Winter Park Balcony House

Year Listed: 2021
County: Grand
Construction Date: 1955
Threat When Listed: Demolition and neglect
Status: ALERT

Winter Park’s original base area ski lodge, known as the Balcony House, vividly represents the early history and pioneering evolution of the City of Denver’s first Mountain Park, while also fostering groundbreaking developments in the Colorado ski industry as a whole.  Since 1955, the Balcony House has played an essential role in skiing, snowboarding and summer activities, and in enhancing the overall experience of visitors, including “non-skiers and sightseers” as the marketing efforts have proclaimed for years.

The Balcony House was designed by Stephen Bradley, the first director of the Winter Park Recreational Association (WPRA), who also invented the first ski packing and grading device in the United States.  The two-story Balcony House, with its panoramic views from cascading balconies, is a unique example of Mid-century Modern architecture.  The Balcony House was one of America’s very first passive solar ski lodges and its style captured America’s fascination with futuristic designs and the coming space age. 

A 2009 Master Plan for the base area of the ski resort calls for its demolition and replacement with 5-6 stories of condominiums above one level of resort operations.  Advocates for preservation think a better way can be found to accommodate future growth on the same footprint, without sacrificing the Balcony House. Listing the Winter Park Balcony House on Colorado’s Most Endangered Places will raise awareness of its historical importance within the Denver Mountain Park System and ski industry as a whole, build on its historic, unique marketing and thematic appeal, and enhance the building for future generations.  Listing on Colorado’s Most Endangered Places is intended to be a catalyst for further discussions with the Alterra Mountain Company, developers of the ski resort, about how we can work together to preserve the Winter Park Ski Area’s most important building.

“Winter Park has carefully differentiated itself through its long history of authenticity unlike other, much younger, Colorado resorts that would have guests believe that Colorado skiing started after WWII with roots in Bavaria.  Not Winter Park.  Our identity is genuine.”

James G. Johnson, AIA, Reinventing Our Balcony House

Donate to CPI

We hope you will extend your appreciation for Colorado's heritage by helping us take advantage of this $1 to $1 matching campaign. Learn more about our matching campaign and make your tax-deductible donation today!

Matching Campaign

Thank you to our donors for the 2022 matching campaign!
 

Annie Mabry

Dave and Corinne Lively

Gregory Friesen

William West

Keith Brooke

Paula Sutton

Richard and Bonnie Scudder

Melinda Elswick

John Quest

Richard and Patricia Cronenberger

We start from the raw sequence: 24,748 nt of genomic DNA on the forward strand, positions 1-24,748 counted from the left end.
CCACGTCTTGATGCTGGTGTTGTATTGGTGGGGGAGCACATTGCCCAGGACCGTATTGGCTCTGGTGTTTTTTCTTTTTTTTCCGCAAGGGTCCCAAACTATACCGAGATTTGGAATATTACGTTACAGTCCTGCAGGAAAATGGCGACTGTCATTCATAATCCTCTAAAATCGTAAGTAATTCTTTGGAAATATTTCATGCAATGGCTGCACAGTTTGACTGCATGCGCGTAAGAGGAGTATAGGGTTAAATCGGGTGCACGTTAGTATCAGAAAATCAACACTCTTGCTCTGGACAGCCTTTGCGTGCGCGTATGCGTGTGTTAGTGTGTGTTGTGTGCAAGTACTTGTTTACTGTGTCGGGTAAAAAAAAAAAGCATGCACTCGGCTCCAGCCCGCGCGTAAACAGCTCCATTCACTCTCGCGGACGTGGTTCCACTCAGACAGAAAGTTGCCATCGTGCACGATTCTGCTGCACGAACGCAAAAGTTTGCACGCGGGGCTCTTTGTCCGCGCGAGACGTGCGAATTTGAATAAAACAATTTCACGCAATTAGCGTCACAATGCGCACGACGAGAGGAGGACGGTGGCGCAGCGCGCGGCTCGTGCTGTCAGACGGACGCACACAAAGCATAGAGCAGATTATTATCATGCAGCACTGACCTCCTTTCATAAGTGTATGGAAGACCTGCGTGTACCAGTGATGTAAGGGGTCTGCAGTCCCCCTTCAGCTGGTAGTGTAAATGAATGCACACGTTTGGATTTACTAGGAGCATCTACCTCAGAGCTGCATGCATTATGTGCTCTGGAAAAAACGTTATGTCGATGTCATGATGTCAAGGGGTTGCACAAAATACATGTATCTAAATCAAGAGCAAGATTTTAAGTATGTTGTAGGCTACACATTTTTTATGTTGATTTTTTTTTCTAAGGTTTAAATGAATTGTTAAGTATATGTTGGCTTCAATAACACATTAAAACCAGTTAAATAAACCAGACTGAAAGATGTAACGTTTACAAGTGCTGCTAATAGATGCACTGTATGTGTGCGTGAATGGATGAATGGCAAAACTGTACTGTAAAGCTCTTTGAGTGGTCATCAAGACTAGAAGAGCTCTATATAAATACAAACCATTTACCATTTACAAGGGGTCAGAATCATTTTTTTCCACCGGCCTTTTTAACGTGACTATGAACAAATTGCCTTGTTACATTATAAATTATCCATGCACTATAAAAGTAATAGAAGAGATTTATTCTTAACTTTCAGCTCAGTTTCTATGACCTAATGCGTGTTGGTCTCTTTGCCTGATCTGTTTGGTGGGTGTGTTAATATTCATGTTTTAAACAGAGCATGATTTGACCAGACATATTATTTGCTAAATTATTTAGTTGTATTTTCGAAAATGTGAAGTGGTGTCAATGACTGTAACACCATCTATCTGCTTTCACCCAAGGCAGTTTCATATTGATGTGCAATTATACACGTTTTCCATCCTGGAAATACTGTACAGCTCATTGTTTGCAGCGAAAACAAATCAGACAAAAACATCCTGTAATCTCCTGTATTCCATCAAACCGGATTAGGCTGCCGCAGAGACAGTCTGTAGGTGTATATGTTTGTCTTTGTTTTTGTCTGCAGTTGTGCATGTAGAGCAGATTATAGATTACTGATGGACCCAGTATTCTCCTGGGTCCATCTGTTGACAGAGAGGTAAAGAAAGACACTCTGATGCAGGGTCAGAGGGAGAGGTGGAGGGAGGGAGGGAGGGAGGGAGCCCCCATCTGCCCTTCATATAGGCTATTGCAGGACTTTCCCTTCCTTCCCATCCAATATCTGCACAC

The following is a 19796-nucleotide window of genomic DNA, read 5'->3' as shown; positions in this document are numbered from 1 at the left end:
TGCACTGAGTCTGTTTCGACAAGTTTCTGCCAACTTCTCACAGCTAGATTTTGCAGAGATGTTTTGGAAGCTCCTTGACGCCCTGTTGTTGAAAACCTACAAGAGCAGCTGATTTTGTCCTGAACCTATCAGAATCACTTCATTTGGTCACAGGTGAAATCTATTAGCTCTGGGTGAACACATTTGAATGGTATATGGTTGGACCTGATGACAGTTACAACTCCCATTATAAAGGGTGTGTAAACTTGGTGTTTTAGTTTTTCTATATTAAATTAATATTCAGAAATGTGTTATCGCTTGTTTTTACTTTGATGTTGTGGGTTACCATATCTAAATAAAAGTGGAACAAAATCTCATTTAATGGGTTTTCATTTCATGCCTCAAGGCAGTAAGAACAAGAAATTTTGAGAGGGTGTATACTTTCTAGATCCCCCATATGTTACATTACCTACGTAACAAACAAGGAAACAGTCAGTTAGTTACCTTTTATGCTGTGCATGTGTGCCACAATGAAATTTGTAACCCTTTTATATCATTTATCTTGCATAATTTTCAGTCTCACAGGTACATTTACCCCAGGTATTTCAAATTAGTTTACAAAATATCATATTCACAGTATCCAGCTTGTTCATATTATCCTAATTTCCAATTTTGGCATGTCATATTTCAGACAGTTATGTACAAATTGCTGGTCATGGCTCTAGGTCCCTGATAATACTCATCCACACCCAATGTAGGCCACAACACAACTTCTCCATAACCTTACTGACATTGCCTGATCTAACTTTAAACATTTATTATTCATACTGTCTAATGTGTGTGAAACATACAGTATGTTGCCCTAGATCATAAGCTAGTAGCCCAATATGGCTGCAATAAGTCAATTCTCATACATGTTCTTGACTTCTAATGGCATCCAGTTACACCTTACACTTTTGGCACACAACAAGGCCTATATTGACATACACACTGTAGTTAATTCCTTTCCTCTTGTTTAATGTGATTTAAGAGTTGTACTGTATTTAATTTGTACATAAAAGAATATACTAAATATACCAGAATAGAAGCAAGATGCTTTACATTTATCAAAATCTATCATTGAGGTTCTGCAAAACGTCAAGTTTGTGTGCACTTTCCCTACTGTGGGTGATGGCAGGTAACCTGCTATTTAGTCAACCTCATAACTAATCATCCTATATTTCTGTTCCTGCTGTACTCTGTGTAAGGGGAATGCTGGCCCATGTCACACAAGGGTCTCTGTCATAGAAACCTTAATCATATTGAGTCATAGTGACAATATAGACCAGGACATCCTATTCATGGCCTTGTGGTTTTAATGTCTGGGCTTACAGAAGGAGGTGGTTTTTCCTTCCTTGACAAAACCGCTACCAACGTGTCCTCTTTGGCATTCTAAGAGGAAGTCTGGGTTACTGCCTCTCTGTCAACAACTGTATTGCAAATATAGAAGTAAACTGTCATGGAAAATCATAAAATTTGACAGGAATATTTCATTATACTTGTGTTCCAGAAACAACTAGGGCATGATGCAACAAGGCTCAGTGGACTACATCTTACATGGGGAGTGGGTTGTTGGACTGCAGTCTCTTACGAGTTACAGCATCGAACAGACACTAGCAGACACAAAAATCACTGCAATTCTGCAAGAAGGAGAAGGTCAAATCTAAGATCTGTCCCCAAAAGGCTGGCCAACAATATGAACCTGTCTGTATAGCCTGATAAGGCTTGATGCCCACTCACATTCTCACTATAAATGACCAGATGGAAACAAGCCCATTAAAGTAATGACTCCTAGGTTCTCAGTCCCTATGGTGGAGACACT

Newmont Corp.

Kathleen Delzell

Lynda Heckendorn

Donald and Glenita Emarine

Sally Hopper

Marcia and Will Johnson

Don Stott

Sydney Nathans

Robin Cope

Kintz & Family

Anne Goolsby

Sarah Hite

Kevin Kearney

Monta Lee Dakin

John and Camille Palmeri

Sonya Ellingboe

Tim & Kris Hoehn

Leo H. Smith

Russell E. & Carol. H. Atha, III

Melanie Roth

Beverly Rich

Christopher Erskine

John Boydstun

Corinne A. Koehler

Nancy Eastman

Joan Strobel-McLean

Tomas A. Hart

Kay Lynn Hefley

Bennett Boeschenstein

Vincent Szafranko

Maureen Espinoza – The Colorado Group

Robert Renfro

Eric Bittner

Janet Dahlquist

William S. Saslow

Dave Hertel

Tim White – White Construction Group

Dan Corson

Ian Lyle

Anonymous

Featured Project

Preservation for a Changing Colorado

Historic preservation has a direct economic benefit to communities and Colorado! Take a look at the 2017 study, which considered the ways adaption of historic places has a direct financial effect on the state.

This updated, most resent study, was the result of a partnership between Colorado Preservation, Inc and History Colorado, funded by a grant from History Colorado's State Historical Fund. Prepared by Clarion Associates, the new report document the economic benefits of rehabilitation projects, analyzes property values and neighborhood stability in local historic districts, and summarizes the increasing impact of heritage tourism, private preservation development and the success of Colorado’s Main Street program.

In a key finding, researchers determined that for every $1 million spent on historic preservation in Colorado it produced $1.03 million in additional spending, 14 new jobs, and $636,700 in increased household incomes across the state!

The 2017 report also considers the important role preservation plays in helping Coloradans provide new spaces for creative communities and co-working, create and sustain meaningful places, responds to the state’s changing demographics, and addresses climate concerns.

Click Here to see download and read the full report, "Preservation for a Changing Colorado".